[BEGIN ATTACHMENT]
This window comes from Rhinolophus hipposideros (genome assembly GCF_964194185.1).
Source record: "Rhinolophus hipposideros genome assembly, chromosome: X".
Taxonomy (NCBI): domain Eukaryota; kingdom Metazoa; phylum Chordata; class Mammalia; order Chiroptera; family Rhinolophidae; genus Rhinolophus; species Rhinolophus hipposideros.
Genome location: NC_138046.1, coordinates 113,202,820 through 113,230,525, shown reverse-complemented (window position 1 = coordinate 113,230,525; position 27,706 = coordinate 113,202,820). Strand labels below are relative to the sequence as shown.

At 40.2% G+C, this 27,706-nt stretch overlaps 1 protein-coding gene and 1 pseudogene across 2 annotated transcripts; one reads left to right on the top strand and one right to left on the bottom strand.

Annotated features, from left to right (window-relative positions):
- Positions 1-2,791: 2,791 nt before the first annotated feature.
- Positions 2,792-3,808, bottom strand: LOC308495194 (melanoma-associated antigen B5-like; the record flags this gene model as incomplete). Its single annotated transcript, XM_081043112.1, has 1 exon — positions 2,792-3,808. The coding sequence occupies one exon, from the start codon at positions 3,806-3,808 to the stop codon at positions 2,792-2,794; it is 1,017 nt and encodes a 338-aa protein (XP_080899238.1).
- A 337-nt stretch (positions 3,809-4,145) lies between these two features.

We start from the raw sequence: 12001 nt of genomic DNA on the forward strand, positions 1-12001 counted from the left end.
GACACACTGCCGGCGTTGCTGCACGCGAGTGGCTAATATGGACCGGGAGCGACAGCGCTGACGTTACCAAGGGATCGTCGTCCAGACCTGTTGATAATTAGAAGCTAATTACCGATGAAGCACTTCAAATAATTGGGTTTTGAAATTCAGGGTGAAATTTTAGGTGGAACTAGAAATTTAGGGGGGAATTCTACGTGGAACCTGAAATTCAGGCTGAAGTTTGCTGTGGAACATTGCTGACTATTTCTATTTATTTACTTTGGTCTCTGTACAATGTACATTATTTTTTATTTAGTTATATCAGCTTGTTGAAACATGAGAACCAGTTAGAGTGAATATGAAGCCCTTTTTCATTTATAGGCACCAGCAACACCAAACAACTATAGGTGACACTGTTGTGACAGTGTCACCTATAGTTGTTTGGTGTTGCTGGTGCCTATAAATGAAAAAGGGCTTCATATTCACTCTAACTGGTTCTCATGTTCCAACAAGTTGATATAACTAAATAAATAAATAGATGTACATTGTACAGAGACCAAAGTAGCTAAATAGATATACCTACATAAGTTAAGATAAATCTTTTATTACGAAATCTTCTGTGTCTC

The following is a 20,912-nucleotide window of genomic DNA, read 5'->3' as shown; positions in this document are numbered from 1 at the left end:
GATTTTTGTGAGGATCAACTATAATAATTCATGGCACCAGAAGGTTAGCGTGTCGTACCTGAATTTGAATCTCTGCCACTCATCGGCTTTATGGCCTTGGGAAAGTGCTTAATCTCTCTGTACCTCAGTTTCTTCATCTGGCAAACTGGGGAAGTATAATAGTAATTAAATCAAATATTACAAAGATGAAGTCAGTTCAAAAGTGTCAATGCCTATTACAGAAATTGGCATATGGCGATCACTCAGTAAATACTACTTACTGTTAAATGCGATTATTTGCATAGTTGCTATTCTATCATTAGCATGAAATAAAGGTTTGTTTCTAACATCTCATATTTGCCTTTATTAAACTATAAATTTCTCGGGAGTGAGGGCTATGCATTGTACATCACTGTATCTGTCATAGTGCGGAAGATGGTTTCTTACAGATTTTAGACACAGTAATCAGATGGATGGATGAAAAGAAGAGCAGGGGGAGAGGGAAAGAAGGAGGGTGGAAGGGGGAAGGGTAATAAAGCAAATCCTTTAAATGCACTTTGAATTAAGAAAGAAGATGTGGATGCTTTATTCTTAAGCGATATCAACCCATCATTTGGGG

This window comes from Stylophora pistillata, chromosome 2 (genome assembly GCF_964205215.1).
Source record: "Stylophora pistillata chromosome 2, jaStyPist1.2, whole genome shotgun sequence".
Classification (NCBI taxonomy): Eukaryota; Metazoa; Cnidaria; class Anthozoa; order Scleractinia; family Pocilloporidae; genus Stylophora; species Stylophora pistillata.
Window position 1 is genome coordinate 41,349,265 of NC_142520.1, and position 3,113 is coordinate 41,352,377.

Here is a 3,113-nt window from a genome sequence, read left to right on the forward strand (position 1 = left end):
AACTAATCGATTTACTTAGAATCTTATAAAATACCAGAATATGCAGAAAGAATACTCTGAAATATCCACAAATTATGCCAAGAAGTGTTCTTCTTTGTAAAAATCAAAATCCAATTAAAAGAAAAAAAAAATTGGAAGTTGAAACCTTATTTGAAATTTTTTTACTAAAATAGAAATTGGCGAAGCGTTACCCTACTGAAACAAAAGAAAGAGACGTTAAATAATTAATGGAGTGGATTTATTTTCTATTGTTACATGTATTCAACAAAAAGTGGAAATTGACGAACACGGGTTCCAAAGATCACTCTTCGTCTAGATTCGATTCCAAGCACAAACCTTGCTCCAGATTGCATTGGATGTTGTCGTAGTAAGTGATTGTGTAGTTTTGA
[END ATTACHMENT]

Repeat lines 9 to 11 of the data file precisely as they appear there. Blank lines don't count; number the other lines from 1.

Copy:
- A 337-nt stretch (positions 3,809-4,145) lies between these two features.

We start from the raw sequence: 12001 nt of genomic DNA on the forward strand, positions 1-12001 counted from the left end.
GACACACTGCCGGCGTTGCTGCACGCGAGTGGCTAATATGGACCGGGAGCGACAGCGCTGACGTTACCAAGGGATCGTCGTCCAGACCTGTTGATAATTAGAAGCTAATTACCGATGAAGCACTTCAAATAATTGGGTTTTGAAATTCAGGGTGAAATTTTAGGTGGAACTAGAAATTTAGGGGGGAATTCTACGTGGAACCTGAAATTCAGGCTGAAGTTTGCTGTGGAACATTGCTGACTATTTCTATTTATTTACTTTGGTCTCTGTACAATGTACATTATTTTTTATTTAGTTATATCAGCTTGTTGAAACATGAGAACCAGTTAGAGTGAATATGAAGCCCTTTTTCATTTATAGGCACCAGCAACACCAAACAACTATAGGTGACACTGTTGTGACAGTGTCACCTATAGTTGTTTGGTGTTGCTGGTGCCTATAAATGAAAAAGGGCTTCATATTCACTCTAACTGGTTCTCATGTTCCAACAAGTTGATATAACTAAATAAATAAATAGATGTACATTGTACAGAGACCAAAGTAGCTAAATAGATATACCTACATAAGTTAAGATAAATCTTTTATTACGAAATCTTCTGTGTCTC